Nissan X-Trail SUV review (2013-2021)
"The Nissan X-Trail looks good and drives well, but it can be pricey and could do with a bigger choice of engines"
- Efficient engines
- Spacious inside
- Stylish design
- Technology feels dated
- Limited engine choice
- Seven seats are optional
The Nissan X-Trail was one of the first models in the mid-size SUV class, but the third-generation model has kept pace with rivals thanks to a facelift in 2017, along with updates to the engine range in 2019. It competes directly with an array of seven-seat SUV rivals such as the Kia Sorento, Skoda Kodiaq, SEAT Tarraco, Volkswagen Tiguan Allspace, Hyundai Santa Fe and Peugeot 5008. The X-Trail is set to be replaced in 2022, with an all-new model featuring hybrid technology.
The X-Trail’s design and decent off-road ability also make it a lower-priced rival to premium SUVs like the Audi Q5, BMW X3, Mercedes GLC and Rover Discovery Sport. While it may not be as luxurious as these premium badged rivals, it costs around £10,000 less to buy and has the option of seven seats, making it one of the most practical and flexible SUVs on sale today.
The Nissan X-Trail’s engine range was trimmed down in 2019, leaving a petrol and a diesel engine to choose from, and from 2021 only the petrol is offered. It's a shame, as an SUV of the X-Trail’s size suits a diesel engine better than a small petrol and it offered better fuel economy from it too, with the 148bhp 1.7-litre diesel returning up to 47.7mpg in two-wheel-drive form or 45.1mpg with four-wheel drive.
The 1.3-litre petrol engine produces 158bhp while returning up to 38.5mpg. The petrol is a good choice if you only expect to use the car for short journeys around town and your annual mileage will be under 12,000 miles. It’s worth bearing in mind that the petrol model isn’t available with four-wheel drive, so those wanting to take the car off road occasionally have even more reason to look elsewhere.
The latest X-Trail is a marked improvement on its forebears when it comes to interior design and comfort. Previous models always felt a little utilitarian, but today’s car shows the influence of the popular Nissan Qashqai. There’s loads of space, particularly for those in the front and second rows, while the two optional third-row seats are best reserved for children or small adults.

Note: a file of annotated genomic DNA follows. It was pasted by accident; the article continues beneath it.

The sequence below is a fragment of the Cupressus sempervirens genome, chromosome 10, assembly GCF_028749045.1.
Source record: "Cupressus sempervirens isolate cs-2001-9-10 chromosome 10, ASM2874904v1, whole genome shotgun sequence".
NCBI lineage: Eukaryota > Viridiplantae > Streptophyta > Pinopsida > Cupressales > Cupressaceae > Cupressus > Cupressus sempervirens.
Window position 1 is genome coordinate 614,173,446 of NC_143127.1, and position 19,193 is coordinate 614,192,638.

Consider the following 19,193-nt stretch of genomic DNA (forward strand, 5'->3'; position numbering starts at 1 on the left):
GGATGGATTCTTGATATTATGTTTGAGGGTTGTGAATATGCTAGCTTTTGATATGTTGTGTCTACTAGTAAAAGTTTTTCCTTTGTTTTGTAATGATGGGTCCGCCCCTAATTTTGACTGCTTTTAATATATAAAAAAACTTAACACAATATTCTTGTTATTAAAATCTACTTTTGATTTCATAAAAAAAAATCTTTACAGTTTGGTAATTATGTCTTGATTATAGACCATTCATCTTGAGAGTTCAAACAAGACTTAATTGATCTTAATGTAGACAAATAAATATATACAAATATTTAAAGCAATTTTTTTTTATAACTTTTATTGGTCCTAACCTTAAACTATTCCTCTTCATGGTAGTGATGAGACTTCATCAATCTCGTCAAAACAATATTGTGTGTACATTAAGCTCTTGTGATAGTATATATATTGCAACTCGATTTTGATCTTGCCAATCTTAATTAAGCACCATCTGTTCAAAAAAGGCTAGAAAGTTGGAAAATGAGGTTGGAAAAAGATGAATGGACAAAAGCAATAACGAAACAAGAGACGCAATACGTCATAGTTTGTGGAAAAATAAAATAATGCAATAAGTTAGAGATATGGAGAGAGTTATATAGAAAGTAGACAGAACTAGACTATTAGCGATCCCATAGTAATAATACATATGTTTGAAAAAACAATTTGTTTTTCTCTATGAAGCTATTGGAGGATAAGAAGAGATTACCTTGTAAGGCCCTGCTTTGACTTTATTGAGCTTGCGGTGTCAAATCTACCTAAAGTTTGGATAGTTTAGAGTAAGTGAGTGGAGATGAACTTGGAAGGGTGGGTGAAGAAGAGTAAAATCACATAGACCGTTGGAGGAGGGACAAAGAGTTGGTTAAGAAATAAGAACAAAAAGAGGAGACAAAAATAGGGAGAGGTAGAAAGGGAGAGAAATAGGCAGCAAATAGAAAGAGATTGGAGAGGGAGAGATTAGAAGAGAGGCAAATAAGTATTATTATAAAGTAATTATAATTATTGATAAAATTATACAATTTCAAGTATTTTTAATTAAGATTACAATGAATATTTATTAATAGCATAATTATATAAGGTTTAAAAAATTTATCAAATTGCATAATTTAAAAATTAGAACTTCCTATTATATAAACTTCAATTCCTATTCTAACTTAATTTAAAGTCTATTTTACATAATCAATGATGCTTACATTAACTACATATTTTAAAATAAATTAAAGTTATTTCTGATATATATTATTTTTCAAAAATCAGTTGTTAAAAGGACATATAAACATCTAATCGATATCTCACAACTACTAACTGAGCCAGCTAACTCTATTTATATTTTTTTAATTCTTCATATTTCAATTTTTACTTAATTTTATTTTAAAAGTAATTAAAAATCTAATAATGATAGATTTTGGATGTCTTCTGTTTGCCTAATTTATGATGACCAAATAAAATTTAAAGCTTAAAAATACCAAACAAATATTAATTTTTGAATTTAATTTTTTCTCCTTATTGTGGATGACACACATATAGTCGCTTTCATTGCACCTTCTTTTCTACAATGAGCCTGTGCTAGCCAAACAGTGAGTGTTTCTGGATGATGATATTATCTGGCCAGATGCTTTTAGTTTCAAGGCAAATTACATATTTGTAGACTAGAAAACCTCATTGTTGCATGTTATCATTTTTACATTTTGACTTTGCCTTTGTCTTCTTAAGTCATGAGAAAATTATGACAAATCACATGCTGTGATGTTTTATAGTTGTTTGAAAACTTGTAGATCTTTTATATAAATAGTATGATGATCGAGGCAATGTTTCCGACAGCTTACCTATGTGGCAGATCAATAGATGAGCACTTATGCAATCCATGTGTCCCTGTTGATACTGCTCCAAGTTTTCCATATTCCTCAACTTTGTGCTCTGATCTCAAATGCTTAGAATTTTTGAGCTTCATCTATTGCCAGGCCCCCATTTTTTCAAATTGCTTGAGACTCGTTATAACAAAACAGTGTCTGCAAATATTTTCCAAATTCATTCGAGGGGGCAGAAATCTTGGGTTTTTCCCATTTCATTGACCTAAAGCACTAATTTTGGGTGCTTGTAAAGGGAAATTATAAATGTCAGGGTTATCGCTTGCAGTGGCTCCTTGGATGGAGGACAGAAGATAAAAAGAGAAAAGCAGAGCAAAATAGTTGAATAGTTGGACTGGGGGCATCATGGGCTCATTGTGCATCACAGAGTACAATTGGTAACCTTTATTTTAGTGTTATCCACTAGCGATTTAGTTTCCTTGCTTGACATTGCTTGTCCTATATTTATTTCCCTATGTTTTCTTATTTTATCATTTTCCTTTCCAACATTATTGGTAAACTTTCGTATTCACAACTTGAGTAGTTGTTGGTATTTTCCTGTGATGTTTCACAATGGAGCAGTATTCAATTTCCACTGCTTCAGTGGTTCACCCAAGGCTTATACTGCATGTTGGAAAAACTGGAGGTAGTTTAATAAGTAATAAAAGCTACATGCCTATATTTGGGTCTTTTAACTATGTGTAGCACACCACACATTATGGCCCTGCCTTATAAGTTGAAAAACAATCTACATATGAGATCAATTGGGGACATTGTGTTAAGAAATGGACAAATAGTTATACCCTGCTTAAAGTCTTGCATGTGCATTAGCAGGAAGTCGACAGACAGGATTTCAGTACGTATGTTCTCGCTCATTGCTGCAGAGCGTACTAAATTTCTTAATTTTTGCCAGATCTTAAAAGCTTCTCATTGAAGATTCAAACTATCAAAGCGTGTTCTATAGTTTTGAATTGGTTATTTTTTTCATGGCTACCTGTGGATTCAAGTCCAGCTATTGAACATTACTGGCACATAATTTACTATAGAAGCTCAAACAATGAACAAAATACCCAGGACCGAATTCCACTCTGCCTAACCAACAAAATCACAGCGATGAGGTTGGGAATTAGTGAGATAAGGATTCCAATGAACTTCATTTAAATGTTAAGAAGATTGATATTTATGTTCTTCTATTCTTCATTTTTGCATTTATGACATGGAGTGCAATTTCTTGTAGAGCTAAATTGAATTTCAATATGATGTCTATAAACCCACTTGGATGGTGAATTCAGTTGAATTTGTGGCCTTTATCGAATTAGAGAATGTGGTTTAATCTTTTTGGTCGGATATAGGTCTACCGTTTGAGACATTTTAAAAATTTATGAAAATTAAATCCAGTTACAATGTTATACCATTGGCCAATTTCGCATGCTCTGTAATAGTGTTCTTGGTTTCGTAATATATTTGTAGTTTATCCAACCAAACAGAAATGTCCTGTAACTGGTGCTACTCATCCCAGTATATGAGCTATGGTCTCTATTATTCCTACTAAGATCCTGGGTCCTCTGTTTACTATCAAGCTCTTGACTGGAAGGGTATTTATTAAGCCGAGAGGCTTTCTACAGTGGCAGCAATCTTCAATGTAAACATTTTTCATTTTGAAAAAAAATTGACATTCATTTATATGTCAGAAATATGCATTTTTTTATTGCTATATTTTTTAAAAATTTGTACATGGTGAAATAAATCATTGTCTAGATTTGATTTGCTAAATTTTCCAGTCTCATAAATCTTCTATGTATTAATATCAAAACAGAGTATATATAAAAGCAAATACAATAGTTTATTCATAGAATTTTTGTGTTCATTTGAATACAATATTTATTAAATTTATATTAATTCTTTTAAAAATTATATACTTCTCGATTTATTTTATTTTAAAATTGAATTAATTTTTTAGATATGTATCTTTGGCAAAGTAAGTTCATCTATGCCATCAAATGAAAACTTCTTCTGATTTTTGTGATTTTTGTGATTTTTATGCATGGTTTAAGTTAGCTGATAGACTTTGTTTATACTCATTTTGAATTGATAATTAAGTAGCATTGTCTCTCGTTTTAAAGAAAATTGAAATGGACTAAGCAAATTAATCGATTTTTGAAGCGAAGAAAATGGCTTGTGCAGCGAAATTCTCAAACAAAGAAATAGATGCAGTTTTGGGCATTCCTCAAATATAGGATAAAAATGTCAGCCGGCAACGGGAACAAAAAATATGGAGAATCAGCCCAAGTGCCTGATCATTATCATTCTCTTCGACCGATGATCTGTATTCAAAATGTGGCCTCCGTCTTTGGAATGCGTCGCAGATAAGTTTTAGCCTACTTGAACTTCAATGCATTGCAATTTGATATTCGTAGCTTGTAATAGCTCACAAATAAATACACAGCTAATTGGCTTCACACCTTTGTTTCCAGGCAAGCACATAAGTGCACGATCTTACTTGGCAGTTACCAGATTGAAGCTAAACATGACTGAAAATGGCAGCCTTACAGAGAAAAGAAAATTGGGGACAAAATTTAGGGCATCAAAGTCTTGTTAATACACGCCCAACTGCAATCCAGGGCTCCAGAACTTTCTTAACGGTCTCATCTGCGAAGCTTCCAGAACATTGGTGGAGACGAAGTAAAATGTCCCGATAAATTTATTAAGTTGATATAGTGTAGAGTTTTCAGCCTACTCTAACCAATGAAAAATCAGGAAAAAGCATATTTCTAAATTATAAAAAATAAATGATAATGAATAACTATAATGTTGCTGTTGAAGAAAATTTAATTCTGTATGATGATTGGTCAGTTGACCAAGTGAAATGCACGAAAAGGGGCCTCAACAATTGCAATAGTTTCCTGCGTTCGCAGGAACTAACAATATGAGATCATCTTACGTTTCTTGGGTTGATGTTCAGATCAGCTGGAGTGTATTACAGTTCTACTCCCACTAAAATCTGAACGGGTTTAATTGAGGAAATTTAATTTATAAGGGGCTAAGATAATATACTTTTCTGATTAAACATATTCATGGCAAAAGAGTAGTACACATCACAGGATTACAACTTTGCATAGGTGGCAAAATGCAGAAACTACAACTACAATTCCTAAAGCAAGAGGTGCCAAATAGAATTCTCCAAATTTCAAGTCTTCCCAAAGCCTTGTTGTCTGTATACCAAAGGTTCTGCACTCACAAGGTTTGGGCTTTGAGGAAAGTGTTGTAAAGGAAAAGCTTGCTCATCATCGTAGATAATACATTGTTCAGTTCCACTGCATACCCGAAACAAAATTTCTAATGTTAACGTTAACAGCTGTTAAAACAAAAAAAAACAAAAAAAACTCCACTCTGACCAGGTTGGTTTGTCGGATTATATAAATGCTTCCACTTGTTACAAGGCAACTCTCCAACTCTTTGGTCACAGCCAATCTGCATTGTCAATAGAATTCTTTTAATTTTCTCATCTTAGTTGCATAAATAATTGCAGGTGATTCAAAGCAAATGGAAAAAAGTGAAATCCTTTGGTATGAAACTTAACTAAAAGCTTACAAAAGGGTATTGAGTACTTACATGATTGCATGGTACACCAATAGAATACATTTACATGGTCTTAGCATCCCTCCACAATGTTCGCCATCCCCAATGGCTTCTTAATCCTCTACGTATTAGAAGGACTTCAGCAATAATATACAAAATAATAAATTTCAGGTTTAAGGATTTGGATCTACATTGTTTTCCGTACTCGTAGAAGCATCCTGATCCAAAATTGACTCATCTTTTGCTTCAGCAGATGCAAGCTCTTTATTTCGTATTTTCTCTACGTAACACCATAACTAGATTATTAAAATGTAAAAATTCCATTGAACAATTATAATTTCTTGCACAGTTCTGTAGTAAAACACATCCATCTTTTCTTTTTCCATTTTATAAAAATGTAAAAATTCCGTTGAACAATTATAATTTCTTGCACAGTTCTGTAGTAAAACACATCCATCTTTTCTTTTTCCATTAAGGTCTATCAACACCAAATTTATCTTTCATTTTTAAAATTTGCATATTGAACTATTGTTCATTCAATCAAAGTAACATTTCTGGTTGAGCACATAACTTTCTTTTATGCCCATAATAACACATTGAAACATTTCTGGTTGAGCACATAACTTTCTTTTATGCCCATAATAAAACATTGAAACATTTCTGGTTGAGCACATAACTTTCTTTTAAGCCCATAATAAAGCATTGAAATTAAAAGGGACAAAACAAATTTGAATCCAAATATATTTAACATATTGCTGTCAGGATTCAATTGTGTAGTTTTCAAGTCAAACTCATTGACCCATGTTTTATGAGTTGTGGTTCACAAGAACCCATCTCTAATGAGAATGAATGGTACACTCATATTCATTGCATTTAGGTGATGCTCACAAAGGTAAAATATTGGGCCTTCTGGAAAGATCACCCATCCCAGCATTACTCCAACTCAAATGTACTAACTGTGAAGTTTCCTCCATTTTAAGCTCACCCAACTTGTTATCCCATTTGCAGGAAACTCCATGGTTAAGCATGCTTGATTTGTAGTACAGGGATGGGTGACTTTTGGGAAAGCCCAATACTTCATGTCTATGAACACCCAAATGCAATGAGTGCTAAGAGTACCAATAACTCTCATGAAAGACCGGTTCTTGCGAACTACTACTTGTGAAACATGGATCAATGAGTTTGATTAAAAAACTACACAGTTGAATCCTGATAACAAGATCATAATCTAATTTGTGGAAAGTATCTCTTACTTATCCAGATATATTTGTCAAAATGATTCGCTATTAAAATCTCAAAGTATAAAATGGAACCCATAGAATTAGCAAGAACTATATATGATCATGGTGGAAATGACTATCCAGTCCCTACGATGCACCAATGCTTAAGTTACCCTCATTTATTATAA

The boot is a good size; with seven seats, you get 445 litres of luggage room, which increases to 565 litres if you don’t specify the third row. The only letdown inside is that some of the plastics feel rather on the brittle side – they’re not a patch on those in the X-Trail’s rivals. Our test team also complained that the front seats became uncomfortable on longer journeys.
All X-Trail models have Bluetooth, cruise control, 17-inch alloy wheels and electric windows. The Acenta Premium adds sat nav, automatic lights and wipers, a better stereo, panoramic sunroof, all-round parking sensors, dual-zone climate control, a ‘Smart Vision’ pack, which includes traffic sign recognition, and a leather steering wheel. As well as a long list of standard equipment, the Acenta Premium is also a fairly desirable model when it comes to time to sell.
On the road, the Qashqai’s influence continues, as the X-Trail has light, easy steering, comfortable suspension and suffers from minimal wind noise, even at motorway speeds. The car isn’t suited to hard cornering, though: there’s noticeable body lean and enthusiastic drivers will find little reward in driving the X-Trail quickly; both the Skoda Kodiaq and Peugeot 5008 are better to drive. All engines have enough power for rural driving, but models with the least powerful diesel are a little sluggish when fully laden – overtaking manoeuvres and joining fast-flowing traffic on motorways certainly can’t be described as effortless.
It’s a shame Nissan has reserved some of the X-Trail’s more advanced safety systems for higher trim levels on the options list, but this didn’t prevent Euro NCAP awarding it the full five stars. Although the X-Trail didn't feature in our 2021 Driver Power owner satisfaction survey of cars currently on sale in the UK, the mechanically similar Qashqai came 52nd out of the top 75 cars.
From early 2020, Nissan added the option for customers to select ProPilot semi-autonomous technology for X-Trail Tekna models equipped with a CVT automatic gearbox (a gearbox only available with the diesel models). ProPilot is a driver assistance system that helps with steering, acceleration and braking while using motorways.
Overall, the X-Trail makes a great all-round family car, with real utility and the ability to cope on bad roads and poor weather – few owners will need four-wheel drive and the extra costs it brings. The X-Trail offers buyers a usefully bigger alternative to the Qashqai, as well as having the style to compete with more expensive models.